Emma obtained her B.S. in Molecular and Cellular Biology as a Cornelius Vanderbilt Honors Scholar at Vanderbilt University. Internships in wildlife rehabilitation, speciation genetics, microbial genomics, and population ecology inspired her dedication to species conservation. For her commitment to public service in the environmental sphere, she was named Truman Scholar for the state of Georgia 2012. After she graduated from Vanderbilt in December 2012, she spent the four months in Chiapas, Mexico, reintroducing the scarlet macaw to the rainforests of Palenque. The following summer she interned for the Alliance for Zero Extinction in the offices of American Bird Conservancy.
In August 2013, she departed on a year-long circumnavigation of the globe, visiting wildlife conservation projects in biodiversity hotspots as Vanderbilt University’s Keegan Traveling Fellow. Meanwhile, she deferred her admittance to Cornell University School of Veterinary Medicine, where she originally hoped to specialize in wildlife/exotic medicine.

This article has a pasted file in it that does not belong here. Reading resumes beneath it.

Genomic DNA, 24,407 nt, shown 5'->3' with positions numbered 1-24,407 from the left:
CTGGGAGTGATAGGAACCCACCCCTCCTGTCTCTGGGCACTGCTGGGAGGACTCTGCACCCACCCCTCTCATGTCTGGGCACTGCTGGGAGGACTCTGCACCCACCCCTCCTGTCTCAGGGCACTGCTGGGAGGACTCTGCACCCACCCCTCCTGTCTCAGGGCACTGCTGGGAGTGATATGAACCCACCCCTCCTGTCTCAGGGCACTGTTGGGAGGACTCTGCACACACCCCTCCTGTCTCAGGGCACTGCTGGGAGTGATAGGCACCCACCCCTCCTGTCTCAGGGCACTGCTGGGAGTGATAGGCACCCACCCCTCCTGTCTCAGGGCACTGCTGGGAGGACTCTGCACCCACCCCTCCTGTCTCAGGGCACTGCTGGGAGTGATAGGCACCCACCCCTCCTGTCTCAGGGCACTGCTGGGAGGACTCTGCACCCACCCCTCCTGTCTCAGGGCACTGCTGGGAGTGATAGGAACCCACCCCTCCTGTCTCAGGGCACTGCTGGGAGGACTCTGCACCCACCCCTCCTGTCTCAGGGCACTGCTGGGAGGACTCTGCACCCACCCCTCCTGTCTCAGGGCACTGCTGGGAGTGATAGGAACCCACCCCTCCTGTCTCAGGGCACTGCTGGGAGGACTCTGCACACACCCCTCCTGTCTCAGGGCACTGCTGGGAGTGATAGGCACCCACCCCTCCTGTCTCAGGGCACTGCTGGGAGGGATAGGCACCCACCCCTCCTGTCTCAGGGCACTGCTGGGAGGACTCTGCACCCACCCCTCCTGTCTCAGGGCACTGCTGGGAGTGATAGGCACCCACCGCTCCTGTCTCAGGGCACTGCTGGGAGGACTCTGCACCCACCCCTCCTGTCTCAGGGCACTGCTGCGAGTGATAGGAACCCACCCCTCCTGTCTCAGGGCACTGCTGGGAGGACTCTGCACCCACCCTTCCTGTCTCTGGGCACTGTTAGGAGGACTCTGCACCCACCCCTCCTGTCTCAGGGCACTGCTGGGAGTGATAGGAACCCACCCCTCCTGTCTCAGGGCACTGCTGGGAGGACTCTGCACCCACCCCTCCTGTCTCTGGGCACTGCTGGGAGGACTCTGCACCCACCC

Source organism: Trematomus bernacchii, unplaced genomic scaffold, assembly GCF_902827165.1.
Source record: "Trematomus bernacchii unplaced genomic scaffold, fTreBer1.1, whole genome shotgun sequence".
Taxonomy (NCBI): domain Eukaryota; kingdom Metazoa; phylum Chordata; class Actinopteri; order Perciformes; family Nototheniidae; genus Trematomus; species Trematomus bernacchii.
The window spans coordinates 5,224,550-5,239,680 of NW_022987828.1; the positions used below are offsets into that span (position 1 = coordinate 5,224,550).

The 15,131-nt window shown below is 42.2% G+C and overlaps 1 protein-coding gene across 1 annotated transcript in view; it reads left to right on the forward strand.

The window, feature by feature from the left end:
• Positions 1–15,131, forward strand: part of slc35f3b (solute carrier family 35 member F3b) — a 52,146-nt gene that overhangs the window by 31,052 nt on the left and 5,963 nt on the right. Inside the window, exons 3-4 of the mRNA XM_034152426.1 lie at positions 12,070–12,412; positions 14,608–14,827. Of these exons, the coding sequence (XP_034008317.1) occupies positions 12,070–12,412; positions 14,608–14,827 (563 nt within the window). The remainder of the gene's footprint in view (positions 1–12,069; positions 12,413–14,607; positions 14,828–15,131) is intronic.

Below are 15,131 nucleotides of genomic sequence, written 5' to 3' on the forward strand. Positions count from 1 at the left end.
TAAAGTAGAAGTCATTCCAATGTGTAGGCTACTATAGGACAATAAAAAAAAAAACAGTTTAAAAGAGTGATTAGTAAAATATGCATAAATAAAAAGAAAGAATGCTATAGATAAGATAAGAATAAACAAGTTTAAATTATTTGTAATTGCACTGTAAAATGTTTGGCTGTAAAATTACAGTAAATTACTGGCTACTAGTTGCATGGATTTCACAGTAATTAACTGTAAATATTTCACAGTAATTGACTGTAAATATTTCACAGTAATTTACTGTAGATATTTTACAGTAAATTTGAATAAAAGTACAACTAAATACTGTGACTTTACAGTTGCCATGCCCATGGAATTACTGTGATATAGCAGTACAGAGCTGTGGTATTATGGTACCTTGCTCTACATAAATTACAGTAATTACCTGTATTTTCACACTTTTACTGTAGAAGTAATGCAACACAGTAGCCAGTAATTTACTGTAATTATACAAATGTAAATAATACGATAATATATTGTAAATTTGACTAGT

After her year of international experience in myriad aspects of wildlife conservation, she decided to enter doctoral studies in Biodiversity and Conservation at the Graduate School of Environment, Society, and Global Change, University of Freiburg, Germany. Working between the field in El Oro, Ecuador and the lab in Freiburg, Germany; she will be completing a project on “Combatting habitat fragmentation’s impact on the cooperatively breeding parakeet Pyrrhura orcesi”. One day, she would love to investigate and advocate conservation approaches through a program such as the WWF’S Conservation Science Program.